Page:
Indigenous Residential School Survivors Recall Stories of Abuse Following Pope Francis' Visit

"We had numbers on our clothing," survivor Evelyn Korkmaz recalled of her time at St. Anne's Indian Residential School in Fort Albany, Canada.

Following Pope Francis’ week-long tour in Canada, during which he went from city to city apologizing for the atrocities of the Catholic Church-backed residential school system forced upon Indigenous children until the late 1990s, survivors are once again speaking up, and sharing their horrific experience. 

“I spent four years at St. Anne’s residential school, and they were the worst years of my life,” survivor Evelyn Korkmaz told Anadolu News. 

Korkmaz, now in her 60s, grew up in Fort Albany, an isolated Cree reservation in Northeastern Ontario.  At 10 years old, she began attending St. Anne, a residential school now known as one of the most horrific across the country.

“There was an electric chair at St. Anne’s,” she told CTV News

She said the horrors began on the first day, where students were forced to cut their hair and dress in a uniform. “We had numbers on our clothing, rather than calling me Evelyn,” she said.

The winters were especially cold. Average Fort Albany temperatures can drop down to -7°f in January and February, and Korkmaz said there hadn’t been any heating at the school.

“I don't know why it would be very cold in there,” she said. “Maybe they couldn't afford the heating. I'm not sure, but, we had small blankets. It wasn't very thick, you know? So you just cuddled up, tried to stay warm, keep active.”

Later on, she witnessed her young classmates being taken away by priests and nuns.

“Sometimes I would see a girl being taken from the line, or a boy taken from the line,” Korkmaz recalled. “I thought they were being bad, because you weren’t allowed to talk in the line-up.”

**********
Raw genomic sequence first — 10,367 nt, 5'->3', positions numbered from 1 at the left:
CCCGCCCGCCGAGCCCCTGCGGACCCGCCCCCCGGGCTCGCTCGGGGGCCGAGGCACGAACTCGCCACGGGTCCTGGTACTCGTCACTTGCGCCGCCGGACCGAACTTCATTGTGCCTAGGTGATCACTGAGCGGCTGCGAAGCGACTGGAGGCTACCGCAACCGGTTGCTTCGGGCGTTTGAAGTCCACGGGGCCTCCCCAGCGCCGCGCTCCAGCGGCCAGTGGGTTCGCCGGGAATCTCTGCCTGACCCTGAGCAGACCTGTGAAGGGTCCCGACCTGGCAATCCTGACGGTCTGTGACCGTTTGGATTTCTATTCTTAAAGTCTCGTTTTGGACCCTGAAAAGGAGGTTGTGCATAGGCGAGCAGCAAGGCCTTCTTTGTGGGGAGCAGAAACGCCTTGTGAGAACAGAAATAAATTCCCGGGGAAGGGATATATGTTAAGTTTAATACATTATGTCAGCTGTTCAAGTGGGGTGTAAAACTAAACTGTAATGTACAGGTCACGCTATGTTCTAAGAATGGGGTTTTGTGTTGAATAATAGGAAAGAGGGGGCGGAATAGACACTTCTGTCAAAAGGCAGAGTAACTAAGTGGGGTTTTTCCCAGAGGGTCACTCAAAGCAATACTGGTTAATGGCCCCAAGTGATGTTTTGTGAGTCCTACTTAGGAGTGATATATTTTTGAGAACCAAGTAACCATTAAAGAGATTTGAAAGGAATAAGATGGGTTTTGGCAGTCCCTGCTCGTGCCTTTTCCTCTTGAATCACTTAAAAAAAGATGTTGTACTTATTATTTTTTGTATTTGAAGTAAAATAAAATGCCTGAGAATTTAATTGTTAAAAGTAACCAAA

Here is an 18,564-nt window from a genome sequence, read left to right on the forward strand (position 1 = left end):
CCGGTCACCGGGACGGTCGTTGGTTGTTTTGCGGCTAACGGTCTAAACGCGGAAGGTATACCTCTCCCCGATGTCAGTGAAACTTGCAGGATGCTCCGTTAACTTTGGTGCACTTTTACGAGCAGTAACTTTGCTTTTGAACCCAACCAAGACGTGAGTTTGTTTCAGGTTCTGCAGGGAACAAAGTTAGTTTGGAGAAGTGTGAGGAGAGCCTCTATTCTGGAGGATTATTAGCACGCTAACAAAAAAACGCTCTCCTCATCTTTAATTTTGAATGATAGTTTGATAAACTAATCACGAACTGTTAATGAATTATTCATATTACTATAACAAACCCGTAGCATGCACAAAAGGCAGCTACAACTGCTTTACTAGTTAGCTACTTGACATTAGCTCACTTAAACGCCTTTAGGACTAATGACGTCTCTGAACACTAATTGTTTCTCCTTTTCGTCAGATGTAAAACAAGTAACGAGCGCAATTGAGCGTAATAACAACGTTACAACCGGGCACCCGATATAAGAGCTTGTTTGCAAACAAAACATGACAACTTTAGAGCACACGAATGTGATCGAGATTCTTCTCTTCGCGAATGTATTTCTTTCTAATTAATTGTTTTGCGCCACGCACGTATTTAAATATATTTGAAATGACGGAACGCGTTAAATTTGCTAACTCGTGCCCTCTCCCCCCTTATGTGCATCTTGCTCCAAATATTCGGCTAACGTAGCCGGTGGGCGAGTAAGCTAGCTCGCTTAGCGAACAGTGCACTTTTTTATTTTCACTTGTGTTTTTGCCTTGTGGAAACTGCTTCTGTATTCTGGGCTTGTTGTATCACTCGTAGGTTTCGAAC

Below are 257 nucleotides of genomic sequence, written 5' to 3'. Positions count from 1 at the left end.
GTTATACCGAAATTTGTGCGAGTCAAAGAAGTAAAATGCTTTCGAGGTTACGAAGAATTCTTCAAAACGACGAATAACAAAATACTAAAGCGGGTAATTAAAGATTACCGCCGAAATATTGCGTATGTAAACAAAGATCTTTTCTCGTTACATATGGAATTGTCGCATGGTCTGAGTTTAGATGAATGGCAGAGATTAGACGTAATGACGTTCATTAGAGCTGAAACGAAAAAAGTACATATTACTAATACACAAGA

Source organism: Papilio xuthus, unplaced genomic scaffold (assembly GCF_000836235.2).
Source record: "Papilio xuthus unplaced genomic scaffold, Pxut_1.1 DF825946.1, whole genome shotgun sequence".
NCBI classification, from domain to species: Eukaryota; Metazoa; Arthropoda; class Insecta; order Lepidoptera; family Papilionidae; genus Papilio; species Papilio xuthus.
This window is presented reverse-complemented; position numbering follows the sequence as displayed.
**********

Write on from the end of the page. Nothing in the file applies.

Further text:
She said she noticed her classmates being taken away in the middle of the night.

“In the middle of the night, a girl or boy would be taken from their bed and taken down the hallway somewhere in the school,” Korkmaz said. “In the morning, you would see a little candy on their night table.”

She realized in her adulthood that those children were being raped.

“I didn’t know that as a child,” she said “You don’t think that way as a child.” 

Pitta Irniq, who attended Turquetil Hall in Canada’s far north as a child, told Inside Edition Digital in an interview last year that he and other Inuit children experienced and witnessed similar abuses.

“Many, many of us were sexually abused by the Grey nuns, by the brothers, by the Roman Catholic priest,” Irniq said, adding that many of them survived by agreeing to their requests. 

He recalled being severely punished for speaking his language, Inuktitut. “[The teacher] motioned for me to come to the front of the class,” Irniq said. “And she hit me so hard with the ruler and said, ‘Don’t ever let me hear you speak that language again in this classroom.’”

The Government of Canada has admitted that the residential school program was meant to be a form of cultural genocide. Former Prime Minister Stephen Harper called the policy a way “to kill the Indian in the child," based on the idea that “Aboriginal cultures and spiritual beliefs were inferior and unequal,” in a formal apology delivered in 2008 to all survivors.

While the Government of Canada has issued several national apologies alongside financial compensation packages to survivors over the years, Pope Francis’ visit last month was the first time the Catholic Church has apologized for its role in the residential school system.

Korkmaz called the apology too little too late.

“I wasn't happy with his apologies because you didn't take ownership or accountability of what you, the church has done,” she told Anadolu News. 

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